Intelligence Is Curiosity
Old Uncles' Tales
"They say you should drink lemon juice first thing in the morning."
"They say you shouldn't cut your toenails at night."
"I heard that Kashi cereal is really good for weight loss."
I come from a family of doctors, and yet I heard claims like the ones above too often to count. Most of these "old wives' tales" (in my case, predominantly uncles') were flat-out wrong. The few that happened to be right seemed to prove the validity of this entire superstitious enterprise. And so the folk wisdom continued to spread.
It really pissed me off.
My entire family would become religious one month out of the year for Ramadan. "Fasting is very good for your health. It detoxifies your system." And then everyone ate more every day than they typically would (usually egg rolls, cookies, fried chicken, and sugary milky tea), sleep late, wake up late, and "fast" for about 6-8 hours. It wasn't rare for people to gain weight during Ramadan.
"They say God answers your prayers in mysterious ways." Oblivious to the 2008 housing crisis, I found myself in Spain while we had trouble refinancing the house. When I returned, my parents eagerly showed me a winning lottery ticket for several million dollars. The agency would wire the funds as soon as my dad shared his account information (which he did). And of course, a Google search revealed it to be a scam.
Countless experiences like these, big and small, taught me a valuable lesson fairly early in life: grades, credentials, and accolades are terrible approximations for intelligence. Some of the most conventionally smart and accomplished people I know have done some of the most hare-brained and ill-advised things imaginable. A second, related lesson: be forgiving of small mistakes, be wary of big ones.
Intelligence: Curiosity About How Things Work
"I do not think there is any thrill that can go through the human heart like that felt by the inventor as he sees some creation of the brain unfolding to success."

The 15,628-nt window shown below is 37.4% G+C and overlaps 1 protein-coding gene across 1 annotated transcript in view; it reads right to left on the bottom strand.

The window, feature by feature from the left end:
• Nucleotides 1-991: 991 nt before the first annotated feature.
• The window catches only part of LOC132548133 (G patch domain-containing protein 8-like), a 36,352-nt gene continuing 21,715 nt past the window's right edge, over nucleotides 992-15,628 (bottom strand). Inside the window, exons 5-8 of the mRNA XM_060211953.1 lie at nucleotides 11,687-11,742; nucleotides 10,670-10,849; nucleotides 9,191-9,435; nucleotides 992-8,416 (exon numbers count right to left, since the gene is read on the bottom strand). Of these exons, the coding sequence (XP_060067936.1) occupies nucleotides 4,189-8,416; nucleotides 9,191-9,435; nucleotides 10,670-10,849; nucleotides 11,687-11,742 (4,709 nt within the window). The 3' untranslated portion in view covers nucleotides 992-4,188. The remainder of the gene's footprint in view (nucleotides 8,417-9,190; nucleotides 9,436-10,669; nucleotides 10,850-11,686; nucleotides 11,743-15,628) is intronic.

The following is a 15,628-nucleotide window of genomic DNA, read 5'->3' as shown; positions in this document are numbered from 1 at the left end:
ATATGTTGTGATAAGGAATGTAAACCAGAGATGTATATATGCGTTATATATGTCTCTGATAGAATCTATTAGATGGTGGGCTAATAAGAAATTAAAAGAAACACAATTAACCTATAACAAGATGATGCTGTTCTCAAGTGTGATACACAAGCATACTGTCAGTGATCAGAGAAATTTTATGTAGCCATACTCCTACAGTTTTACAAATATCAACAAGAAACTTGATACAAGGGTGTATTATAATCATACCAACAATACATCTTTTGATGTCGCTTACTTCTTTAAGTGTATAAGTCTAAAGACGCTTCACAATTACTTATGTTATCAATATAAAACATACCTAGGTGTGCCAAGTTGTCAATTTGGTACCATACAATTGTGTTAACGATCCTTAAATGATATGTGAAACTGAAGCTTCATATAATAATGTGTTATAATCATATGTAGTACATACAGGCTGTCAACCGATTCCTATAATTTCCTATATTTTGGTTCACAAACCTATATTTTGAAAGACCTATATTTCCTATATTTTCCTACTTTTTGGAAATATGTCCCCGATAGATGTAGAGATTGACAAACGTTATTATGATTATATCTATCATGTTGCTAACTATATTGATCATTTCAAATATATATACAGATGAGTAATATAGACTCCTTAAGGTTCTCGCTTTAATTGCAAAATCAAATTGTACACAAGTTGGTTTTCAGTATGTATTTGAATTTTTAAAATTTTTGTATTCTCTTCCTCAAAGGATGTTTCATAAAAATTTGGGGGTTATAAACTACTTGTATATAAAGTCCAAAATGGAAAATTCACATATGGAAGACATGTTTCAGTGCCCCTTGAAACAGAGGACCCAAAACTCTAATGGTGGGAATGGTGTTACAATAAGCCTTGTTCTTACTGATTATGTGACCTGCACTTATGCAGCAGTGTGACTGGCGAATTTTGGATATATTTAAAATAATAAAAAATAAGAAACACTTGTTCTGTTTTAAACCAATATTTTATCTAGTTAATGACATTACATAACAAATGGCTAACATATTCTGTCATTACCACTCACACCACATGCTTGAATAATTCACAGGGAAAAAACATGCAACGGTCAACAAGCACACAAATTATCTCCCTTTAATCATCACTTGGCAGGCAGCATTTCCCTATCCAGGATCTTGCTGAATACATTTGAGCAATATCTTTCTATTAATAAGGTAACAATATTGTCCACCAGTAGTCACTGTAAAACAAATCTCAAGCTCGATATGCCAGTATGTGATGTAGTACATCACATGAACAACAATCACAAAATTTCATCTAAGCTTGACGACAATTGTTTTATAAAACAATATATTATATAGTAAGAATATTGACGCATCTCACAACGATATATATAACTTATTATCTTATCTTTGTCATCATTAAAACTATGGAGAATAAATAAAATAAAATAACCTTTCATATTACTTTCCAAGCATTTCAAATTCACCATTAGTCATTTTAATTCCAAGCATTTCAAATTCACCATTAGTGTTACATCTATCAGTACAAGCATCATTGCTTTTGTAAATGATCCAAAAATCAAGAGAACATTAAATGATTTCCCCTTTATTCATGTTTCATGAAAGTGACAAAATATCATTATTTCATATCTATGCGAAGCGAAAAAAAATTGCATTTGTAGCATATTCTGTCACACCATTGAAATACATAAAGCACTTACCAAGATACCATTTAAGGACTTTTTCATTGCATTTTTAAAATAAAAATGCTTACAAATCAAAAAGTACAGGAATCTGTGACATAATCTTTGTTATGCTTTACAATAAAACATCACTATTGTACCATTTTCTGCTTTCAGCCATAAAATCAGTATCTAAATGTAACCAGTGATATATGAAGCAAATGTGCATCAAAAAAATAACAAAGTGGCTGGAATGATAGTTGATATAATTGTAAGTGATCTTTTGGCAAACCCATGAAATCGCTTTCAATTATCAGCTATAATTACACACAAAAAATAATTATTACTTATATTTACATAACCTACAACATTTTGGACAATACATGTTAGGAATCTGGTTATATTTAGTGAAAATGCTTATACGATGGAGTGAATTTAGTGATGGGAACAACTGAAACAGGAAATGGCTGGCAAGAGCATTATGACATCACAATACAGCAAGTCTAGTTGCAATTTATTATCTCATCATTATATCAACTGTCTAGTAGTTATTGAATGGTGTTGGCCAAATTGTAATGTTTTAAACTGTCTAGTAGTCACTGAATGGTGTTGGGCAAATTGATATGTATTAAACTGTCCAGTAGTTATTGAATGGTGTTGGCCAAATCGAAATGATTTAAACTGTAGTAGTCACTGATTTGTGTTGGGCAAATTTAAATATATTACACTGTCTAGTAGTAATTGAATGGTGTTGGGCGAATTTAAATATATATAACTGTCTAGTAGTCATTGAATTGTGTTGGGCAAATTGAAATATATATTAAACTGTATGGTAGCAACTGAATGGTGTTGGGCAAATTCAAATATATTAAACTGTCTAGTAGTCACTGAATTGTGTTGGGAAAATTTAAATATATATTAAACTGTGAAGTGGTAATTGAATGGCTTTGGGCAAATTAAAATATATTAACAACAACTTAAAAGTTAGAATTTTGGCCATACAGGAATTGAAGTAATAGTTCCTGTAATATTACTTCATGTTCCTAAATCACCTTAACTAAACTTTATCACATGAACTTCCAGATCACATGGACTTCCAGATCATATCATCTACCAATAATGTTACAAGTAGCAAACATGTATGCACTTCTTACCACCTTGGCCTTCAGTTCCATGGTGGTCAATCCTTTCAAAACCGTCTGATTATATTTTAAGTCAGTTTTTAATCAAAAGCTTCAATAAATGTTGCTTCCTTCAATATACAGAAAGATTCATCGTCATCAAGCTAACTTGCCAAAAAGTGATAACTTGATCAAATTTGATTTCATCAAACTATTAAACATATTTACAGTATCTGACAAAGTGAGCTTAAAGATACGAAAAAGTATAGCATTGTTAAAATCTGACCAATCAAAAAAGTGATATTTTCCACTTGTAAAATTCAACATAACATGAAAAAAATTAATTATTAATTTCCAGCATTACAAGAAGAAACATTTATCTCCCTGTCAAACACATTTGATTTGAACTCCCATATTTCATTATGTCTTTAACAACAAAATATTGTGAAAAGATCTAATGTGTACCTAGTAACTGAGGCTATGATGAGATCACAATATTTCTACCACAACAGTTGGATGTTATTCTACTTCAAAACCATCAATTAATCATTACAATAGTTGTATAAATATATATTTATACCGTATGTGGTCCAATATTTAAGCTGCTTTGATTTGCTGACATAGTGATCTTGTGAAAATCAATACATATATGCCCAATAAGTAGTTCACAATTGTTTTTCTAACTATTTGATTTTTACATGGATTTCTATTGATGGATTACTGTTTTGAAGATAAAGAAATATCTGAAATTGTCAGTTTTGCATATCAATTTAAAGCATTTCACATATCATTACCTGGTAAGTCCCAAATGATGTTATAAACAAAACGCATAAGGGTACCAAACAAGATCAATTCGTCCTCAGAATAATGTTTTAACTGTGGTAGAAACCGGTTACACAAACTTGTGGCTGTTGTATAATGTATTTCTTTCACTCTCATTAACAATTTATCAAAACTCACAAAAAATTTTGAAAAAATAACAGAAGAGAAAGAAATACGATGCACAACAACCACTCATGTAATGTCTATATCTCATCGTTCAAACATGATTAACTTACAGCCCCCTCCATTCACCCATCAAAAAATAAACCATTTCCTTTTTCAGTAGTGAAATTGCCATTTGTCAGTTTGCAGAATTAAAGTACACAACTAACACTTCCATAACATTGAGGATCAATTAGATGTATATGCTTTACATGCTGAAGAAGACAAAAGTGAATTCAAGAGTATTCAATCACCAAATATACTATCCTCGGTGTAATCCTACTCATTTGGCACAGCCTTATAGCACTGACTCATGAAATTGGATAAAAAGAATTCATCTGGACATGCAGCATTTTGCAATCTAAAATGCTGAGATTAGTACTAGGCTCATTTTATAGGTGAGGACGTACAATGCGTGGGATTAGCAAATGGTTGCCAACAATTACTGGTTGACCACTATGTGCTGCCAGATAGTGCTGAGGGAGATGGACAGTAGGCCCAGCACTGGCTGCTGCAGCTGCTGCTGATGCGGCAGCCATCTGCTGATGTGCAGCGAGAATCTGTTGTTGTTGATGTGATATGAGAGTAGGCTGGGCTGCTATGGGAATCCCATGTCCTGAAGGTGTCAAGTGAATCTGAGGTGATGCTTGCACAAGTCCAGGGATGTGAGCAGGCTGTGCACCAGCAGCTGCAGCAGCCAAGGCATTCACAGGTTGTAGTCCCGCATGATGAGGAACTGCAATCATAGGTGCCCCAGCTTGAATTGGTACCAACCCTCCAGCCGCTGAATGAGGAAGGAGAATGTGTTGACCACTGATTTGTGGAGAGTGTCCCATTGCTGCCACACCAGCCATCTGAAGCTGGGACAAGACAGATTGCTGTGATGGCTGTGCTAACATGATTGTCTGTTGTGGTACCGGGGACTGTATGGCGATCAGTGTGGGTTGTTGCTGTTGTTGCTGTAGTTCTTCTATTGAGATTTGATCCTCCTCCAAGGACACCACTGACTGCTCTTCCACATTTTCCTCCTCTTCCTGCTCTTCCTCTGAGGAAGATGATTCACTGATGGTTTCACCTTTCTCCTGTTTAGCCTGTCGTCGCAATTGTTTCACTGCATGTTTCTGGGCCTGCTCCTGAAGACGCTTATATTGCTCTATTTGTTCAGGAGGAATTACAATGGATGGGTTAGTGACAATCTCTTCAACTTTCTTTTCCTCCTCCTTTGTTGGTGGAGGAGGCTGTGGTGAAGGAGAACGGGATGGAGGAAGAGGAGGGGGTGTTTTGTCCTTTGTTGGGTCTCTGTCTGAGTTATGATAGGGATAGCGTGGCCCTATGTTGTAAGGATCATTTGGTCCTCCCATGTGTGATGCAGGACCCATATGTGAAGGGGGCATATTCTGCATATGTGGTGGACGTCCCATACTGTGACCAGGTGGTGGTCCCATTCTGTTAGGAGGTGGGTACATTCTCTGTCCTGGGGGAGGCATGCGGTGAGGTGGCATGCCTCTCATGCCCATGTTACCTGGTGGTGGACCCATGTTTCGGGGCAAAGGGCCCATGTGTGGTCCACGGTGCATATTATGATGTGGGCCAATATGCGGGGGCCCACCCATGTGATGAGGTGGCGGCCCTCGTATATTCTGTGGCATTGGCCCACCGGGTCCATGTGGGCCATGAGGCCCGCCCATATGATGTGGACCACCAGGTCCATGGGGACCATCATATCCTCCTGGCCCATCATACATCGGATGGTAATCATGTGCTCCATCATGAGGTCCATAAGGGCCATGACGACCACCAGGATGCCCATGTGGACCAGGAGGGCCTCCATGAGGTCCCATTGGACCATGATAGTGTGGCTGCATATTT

- Nikola Tesla
We lazily assess intelligence as mastery over the categorizations and jargon of a particular domain. Legendary physicist Richard Feynman called this a fundamental confusion between naming and understanding:
"See that bird? It's a brown-throated thrush, but in Germany it's called a halzenfugel, and in Chinese they call it a chung ling and even if you know all those names for it, you still know nothing about the bird. You only know something about people; what they call the bird. Now that thrush sings, and teaches its young to fly, and flies so many miles away during the summer across the country, and nobody knows how it finds its way."
I entered high school with aspirations of becoming a doctor, but I grew quite disillusioned with the observation that many of the doctors I knew were the most likely to make the error Feynman described. Today I would update that to include not just doctors, but generally the entire credentialed professional class. The curse of knowledge is that it lulls you into thinking you've captured it by being able to give it a name. I experience this nearly daily as I work with software and the people who write it.
So what's a better description of intelligence? Pursuing knowledge of how things work.